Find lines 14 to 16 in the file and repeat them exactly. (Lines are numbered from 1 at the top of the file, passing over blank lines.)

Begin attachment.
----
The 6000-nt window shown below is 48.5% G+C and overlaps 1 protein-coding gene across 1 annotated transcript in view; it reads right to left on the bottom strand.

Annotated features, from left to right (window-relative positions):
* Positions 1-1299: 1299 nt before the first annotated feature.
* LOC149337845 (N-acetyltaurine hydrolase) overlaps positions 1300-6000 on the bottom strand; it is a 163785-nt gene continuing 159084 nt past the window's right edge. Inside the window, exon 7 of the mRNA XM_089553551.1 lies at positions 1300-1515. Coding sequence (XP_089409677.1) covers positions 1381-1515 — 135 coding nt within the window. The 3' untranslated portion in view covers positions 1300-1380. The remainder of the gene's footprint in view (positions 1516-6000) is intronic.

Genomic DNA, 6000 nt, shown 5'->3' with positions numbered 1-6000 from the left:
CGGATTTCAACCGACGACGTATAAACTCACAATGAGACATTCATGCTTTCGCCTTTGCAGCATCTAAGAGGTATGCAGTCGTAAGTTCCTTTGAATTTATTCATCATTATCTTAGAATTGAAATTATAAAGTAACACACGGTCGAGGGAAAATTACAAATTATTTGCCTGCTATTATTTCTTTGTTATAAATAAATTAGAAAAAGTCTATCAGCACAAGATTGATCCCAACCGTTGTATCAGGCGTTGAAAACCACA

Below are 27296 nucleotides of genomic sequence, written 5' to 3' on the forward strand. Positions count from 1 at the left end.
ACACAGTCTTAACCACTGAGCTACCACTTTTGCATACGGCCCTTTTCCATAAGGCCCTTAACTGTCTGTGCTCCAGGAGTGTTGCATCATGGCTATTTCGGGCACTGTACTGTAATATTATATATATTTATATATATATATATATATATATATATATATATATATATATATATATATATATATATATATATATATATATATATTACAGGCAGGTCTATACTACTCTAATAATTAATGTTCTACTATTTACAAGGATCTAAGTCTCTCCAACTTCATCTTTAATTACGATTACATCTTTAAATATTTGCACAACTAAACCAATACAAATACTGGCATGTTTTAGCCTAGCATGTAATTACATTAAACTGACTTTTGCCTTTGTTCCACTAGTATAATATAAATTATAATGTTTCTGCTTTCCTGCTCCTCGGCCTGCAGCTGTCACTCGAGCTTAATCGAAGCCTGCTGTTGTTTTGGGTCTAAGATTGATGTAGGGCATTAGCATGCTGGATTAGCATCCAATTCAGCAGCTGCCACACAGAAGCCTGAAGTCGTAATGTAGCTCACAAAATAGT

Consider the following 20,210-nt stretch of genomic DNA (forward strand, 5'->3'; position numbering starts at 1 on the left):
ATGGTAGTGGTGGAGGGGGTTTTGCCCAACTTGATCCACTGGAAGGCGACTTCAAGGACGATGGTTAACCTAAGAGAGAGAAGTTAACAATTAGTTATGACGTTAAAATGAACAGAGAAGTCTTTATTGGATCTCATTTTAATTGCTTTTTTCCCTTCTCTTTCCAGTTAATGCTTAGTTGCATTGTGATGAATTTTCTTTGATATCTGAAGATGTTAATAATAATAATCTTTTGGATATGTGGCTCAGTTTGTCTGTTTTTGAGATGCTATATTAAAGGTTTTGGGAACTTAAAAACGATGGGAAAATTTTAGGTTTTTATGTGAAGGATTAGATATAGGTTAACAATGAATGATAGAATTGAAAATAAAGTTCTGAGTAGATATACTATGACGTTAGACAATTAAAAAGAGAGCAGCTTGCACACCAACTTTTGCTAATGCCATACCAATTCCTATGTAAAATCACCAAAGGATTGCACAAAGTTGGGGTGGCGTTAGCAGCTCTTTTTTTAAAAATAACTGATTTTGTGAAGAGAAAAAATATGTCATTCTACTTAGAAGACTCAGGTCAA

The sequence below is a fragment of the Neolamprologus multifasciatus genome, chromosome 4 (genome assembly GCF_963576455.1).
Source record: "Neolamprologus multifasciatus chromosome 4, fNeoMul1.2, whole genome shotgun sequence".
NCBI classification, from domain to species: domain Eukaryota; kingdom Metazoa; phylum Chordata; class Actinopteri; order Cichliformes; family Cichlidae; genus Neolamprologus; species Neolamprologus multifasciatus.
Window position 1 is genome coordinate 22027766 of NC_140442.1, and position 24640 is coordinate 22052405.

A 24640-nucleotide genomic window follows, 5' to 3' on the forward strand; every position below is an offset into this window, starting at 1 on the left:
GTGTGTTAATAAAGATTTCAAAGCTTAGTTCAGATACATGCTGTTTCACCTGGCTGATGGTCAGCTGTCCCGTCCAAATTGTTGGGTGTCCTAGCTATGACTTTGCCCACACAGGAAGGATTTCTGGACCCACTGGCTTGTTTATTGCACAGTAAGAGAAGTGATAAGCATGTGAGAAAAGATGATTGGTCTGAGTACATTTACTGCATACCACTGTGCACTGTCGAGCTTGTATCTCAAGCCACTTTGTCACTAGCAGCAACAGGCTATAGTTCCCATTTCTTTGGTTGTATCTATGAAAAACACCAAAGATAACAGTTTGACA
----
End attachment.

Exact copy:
Window position 1 is genome coordinate 22027766 of NC_140442.1, and position 24640 is coordinate 22052405.

A 24640-nucleotide genomic window follows, 5' to 3' on the forward strand; every position below is an offset into this window, starting at 1 on the left:
GTGTGTTAATAAAGATTTCAAAGCTTAGTTCAGATACATGCTGTTTCACCTGGCTGATGGTCAGCTGTCCCGTCCAAATTGTTGGGTGTCCTAGCTATGACTTTGCCCACACAGGAAGGATTTCTGGACCCACTGGCTTGTTTATTGCACAGTAAGAGAAGTGATAAGCATGTGAGAAAAGATGATTGGTCTGAGTACATTTACTGCATACCACTGTGCACTGTCGAGCTTGTATCTCAAGCCACTTTGTCACTAGCAGCAACAGGCTATAGTTCCCATTTCTTTGGTTGTATCTATGAAAAACACCAAAGATAACAGTTTGACA